At an interfaith breakfast last week, the New York City mayor Eric Adams courted controversy when he not only endorsed school prayer, but dismissed concerns about the separation of church and state, declaring, “State is the body. Church is the heart. You take the heart out of the body, the body dies.” The editors of the New York Sun praise his remarks:
Neither the word “wall” nor “separation” appears anywhere in the Constitution. Yet this confounded wall was used by the state of Maine to exclude students in a voucher program from attending their choice of a school if their choice was a religious school. It was used by Montana to do the same, as well as the state of Missouri to deny funds for playground safety at a religious school.
Yet we have been unable to find in any of those [or similar] cases a major Democratic politician siding with the religious party. We might have missed someone. The silence, though, is deafening. It strikes at the heart of New York, where beleaguered ḥasidic Jews face attacks from the state itself, demanding they educate their children in profane subjects and prohibiting the most Orthodox of Jews the right of free exercise.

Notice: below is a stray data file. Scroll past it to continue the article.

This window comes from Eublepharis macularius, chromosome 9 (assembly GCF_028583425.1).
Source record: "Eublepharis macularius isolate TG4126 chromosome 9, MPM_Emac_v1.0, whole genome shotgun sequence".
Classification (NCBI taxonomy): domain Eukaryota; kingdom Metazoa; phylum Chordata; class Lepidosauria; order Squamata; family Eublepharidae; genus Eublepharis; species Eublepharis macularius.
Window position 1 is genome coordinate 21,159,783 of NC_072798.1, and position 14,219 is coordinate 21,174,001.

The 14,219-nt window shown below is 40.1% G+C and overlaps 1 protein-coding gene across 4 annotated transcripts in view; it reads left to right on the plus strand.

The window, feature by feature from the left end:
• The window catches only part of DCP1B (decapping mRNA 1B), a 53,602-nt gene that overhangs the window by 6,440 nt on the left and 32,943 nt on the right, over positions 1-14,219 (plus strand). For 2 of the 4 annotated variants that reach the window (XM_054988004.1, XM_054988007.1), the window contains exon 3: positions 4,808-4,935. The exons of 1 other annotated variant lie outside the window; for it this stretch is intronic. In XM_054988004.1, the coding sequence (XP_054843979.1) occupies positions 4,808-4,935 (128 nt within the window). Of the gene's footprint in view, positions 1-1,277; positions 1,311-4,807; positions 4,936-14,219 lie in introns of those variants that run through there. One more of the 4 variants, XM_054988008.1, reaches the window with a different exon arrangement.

So congratulations to Mr. Adams for his remarks. He expresses a modern Washingtonian view of religion and citizenship—a positive vision of the role of faith in American life. “When we took prayers out of schools, guns came into schools,” Mr. Adams said. He reminds us of George Washington’s farewell address, in which he urged the American people to ensure the flourishing of religious life to guarantee the wellbeing of the nation.
“Of all the dispositions and habits which lead to political prosperity, religion and morality are indispensable supports,” the first president told the nation. “Reason and experience both forbid us to expect that national morality can prevail in exclusion of religious principle.” Washington sought no persecution of secularists. Neither would he brook religious exclusion, and it’s nice to hear the Mayor of New York echo his sentiments.